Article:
BY STUART EISENBERG — With debates ranging regionally over the legacy of tolerating monuments to leaders of the Confederacy in public spaces, one may ponder, “What does institutional racism look like locally? Where does it dwell in Hyattsville?”
One form in which I find institutional racism still present are vestigial restrictive deed covenants. They lie hidden within the fabric of Hyattsville homes, properties and institutions. Although the restrictive deed covenants rarely rise to the surface, many properties stand upon these embedded directives that previous land owners have written into their deeds of sale as preconditions limiting future use of the property. By explicit enumeration or by unrevealed reference. In property records that ultimately bear the signed consent of generations of property owners and organizations at the time of purchase or transfer. “Subject to covenants and restrictions of record,” say most deeds glanced over at closing.
Restrictive covenants were and still are used for innocuous purposes, such as to limit land use to residential purposes, establish setbacks, set height limits, propagate design standards or special appearances and restrict the sale and consumption of alcohol.
Flash back to 1927: the deed transferring a portion of Magruder Park bears the following statement, “… IN TRUST NEVERTHELESS to hold said land as a public recreation park and playground to be known as WILLIAM PINKNEY MAGRUDER PARK, for the Caucasian inhabitants only of the said town of Hyattsville,” and, “… to issue permits permitting persons of the Caucasian race, not inhabitants of said town.” Fast forward to 1944 when Hillary and Annie Willis deeded four lots to the city to expand Magruder Park under these exact terms. Race-based deed restrictions, now unenforceable due to court decisions in 1948, were once found to be legal and acceptable in 1896 America under Plessy v. Ferguson and were put into practice to reinforce segregation, ensure white access to desirable neighborhoods and extend white social preferences and privileges.
I stumble across race-restrictive phrases in texts of deeds both in my work in Hyattsville property development and through my volunteer activities on behalf of the Hyattsville Preservation Association. These stumbles reveal racist moments and a legacy of practices below the surface of our daily community experience.
The former Concordia Lutheran School is another local landmark bearing such covenants. The deed for the school’s land, and in fact for the entirety of Clearwood Subdivision in which the school was established in 1943, enumerated eleven restrictive covenants, including number six: “No persons of any other race than the white race shall use or occupy any building or any lot, except that this covenant shall not prevent occupancy by domestic servants of a different race domiciled with an owner or tenant.”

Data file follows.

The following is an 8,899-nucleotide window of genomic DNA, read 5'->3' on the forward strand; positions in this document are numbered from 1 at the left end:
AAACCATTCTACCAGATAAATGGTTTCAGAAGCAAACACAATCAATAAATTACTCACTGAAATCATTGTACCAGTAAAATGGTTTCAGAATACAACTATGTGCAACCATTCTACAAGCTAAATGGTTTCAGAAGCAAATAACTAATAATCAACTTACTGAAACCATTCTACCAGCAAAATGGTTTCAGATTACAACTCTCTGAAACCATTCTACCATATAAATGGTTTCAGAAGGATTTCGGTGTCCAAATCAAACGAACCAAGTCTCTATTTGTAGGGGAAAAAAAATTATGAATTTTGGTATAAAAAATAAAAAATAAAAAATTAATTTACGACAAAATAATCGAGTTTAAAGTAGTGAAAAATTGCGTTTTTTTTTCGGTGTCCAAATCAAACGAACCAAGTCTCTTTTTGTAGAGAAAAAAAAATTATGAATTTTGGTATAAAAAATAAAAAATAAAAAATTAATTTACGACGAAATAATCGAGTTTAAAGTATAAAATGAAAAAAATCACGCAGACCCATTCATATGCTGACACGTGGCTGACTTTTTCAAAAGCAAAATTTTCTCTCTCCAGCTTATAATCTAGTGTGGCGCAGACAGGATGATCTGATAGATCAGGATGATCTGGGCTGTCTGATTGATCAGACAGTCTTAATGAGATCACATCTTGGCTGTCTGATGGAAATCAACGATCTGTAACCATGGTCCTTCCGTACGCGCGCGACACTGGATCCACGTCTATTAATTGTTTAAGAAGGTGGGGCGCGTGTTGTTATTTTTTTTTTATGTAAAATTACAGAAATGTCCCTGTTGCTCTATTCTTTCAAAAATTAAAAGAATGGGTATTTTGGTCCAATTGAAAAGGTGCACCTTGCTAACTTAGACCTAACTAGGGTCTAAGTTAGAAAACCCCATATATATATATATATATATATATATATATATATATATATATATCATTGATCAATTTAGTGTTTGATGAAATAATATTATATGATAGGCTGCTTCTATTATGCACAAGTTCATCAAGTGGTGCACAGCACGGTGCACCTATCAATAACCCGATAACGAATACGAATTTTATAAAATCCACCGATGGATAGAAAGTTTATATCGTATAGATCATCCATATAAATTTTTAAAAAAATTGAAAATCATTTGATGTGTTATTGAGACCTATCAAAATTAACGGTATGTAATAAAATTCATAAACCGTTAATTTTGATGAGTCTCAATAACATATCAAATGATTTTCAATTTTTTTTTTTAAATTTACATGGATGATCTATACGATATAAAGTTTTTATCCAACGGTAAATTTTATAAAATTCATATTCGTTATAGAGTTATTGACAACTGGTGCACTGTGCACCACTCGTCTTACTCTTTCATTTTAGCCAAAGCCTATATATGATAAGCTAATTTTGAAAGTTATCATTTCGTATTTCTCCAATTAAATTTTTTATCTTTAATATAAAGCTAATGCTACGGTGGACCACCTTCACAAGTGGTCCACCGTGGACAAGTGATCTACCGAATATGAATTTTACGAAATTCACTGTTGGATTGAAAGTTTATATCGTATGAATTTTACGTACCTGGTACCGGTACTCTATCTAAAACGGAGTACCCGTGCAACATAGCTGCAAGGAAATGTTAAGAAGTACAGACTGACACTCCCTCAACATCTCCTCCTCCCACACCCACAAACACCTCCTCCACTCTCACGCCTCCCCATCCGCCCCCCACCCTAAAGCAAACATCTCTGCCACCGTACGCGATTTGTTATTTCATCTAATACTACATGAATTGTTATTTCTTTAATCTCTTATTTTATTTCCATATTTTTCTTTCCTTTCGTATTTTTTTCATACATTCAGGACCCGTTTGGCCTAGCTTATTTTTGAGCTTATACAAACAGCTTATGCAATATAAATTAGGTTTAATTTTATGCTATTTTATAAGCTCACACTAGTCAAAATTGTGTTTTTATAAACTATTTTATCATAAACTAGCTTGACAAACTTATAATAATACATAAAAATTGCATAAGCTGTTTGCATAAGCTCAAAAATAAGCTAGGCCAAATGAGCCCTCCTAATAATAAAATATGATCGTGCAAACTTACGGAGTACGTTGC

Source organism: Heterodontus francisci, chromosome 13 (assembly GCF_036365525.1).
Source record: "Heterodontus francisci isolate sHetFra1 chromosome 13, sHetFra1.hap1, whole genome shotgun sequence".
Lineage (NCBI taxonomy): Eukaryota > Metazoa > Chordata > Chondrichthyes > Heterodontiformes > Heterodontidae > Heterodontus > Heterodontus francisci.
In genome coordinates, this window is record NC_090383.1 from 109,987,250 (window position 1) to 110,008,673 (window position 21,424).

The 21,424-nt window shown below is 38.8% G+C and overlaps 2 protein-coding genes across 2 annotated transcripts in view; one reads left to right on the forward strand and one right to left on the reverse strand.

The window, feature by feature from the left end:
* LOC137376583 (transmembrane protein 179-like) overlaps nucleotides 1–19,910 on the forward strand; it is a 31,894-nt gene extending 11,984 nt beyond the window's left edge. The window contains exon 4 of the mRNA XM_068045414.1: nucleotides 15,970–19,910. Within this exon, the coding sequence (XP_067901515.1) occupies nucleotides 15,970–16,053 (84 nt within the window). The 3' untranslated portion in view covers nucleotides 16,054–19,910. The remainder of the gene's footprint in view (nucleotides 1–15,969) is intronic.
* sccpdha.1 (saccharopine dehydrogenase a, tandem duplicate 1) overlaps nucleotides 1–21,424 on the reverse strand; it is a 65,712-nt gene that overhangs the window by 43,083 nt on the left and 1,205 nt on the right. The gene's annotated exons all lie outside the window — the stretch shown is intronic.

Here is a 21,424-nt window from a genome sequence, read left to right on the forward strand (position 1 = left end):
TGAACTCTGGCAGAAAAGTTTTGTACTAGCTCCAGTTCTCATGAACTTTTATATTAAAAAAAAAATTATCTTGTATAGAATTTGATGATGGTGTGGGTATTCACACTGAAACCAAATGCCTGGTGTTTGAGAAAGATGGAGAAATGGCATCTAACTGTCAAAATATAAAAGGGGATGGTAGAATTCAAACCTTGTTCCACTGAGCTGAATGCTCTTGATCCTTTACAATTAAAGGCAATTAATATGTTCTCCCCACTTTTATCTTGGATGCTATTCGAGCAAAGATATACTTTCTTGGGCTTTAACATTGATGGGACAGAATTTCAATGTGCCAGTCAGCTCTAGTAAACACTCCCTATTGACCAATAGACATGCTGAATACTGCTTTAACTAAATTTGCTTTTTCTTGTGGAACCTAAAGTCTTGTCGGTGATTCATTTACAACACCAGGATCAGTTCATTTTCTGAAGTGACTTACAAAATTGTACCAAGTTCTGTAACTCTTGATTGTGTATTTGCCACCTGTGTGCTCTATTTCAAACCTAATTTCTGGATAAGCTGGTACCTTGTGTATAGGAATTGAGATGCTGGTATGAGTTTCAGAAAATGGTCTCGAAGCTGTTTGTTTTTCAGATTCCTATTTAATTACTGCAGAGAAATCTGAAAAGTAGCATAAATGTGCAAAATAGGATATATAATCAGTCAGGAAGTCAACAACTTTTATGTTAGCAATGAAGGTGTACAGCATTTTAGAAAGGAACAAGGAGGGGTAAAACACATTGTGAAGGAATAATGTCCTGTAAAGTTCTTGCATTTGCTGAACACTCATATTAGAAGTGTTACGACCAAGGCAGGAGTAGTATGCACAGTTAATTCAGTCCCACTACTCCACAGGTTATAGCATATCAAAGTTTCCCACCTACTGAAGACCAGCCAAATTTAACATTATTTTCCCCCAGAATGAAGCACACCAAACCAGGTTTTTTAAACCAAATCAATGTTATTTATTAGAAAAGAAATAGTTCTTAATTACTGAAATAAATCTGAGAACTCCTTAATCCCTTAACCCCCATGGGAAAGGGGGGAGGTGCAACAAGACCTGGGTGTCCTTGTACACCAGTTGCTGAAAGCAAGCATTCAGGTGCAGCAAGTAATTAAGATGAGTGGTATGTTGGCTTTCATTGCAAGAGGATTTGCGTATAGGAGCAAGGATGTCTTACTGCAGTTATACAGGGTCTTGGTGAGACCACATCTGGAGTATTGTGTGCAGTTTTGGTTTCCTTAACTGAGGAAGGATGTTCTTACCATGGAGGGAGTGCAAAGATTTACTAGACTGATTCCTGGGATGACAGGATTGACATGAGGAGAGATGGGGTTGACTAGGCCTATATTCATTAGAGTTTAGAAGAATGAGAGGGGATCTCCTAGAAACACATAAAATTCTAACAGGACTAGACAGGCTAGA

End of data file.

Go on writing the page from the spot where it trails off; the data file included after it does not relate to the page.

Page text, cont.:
Although the 1948 Supreme Court case Shelley v. Kraemer left racially restrictive covenants unenforceable, Hyattsville would not move forward easily. The Arcade Building, for decades an entertainment hub in the city where entrepreneur and impresario Sidney Lust operated a segregated movie theater, closed in the mid-1940s. The same Arcade Building, partially rehabbed by the city and the Hyattsville Community Development Corporation (CDC) as of 2010 and now home to the amazing Pyramid Atlantic Arts Center, became a hot potato of municipal impedance to integration when the National Repertory Theater proposed to open a non-segregated facility. The Hyattsville mayor set up a committee, chaired by local architect Paul Kea (the designer of the 1939 WSSC building wing), to consider the matter.
After the committee stalled for seven months while considering seating limits, an Aug. 13, 1949 article, “Jim Crow Wins in Hyattsville,” from The Billboard magazine noted, “National Repertory Theater, Inc. this week dropped its project to open a legit playhouse in nearby Hyattsville, Md., because of the refusal of the town council to okay a building permit for the non-segregation theater.”
Original deeds of sale, hundreds from one of the most prolific developers in Hyattsville’s history, Otto Zantzinger, contained racially restrictive covenants that bear witness to those darker times.
Twenty years after Shelley v. Kraemer, the Fair Housing Act of 1968 passed. This prohibited “discrimination of sale, rental, and financing of dwellings and other housing-related transactions, based on race, color, national origin, religion, sex … .” This law officially made use of racial restrictive covenants in housing illegal. However, the ruling didn’t force the removal of racial restrictions from property deeds.
My next article on this topic will address what mapping segregation might look like and how Hyattsville CDC plans to research and develop a legal tool kit to excise these abhorrent covenants.
The Hyattsville Preservation Association seeks to engage residents in the preservation and promotion of the many historic homes and buildings in our city: www.preservehyattsville.org.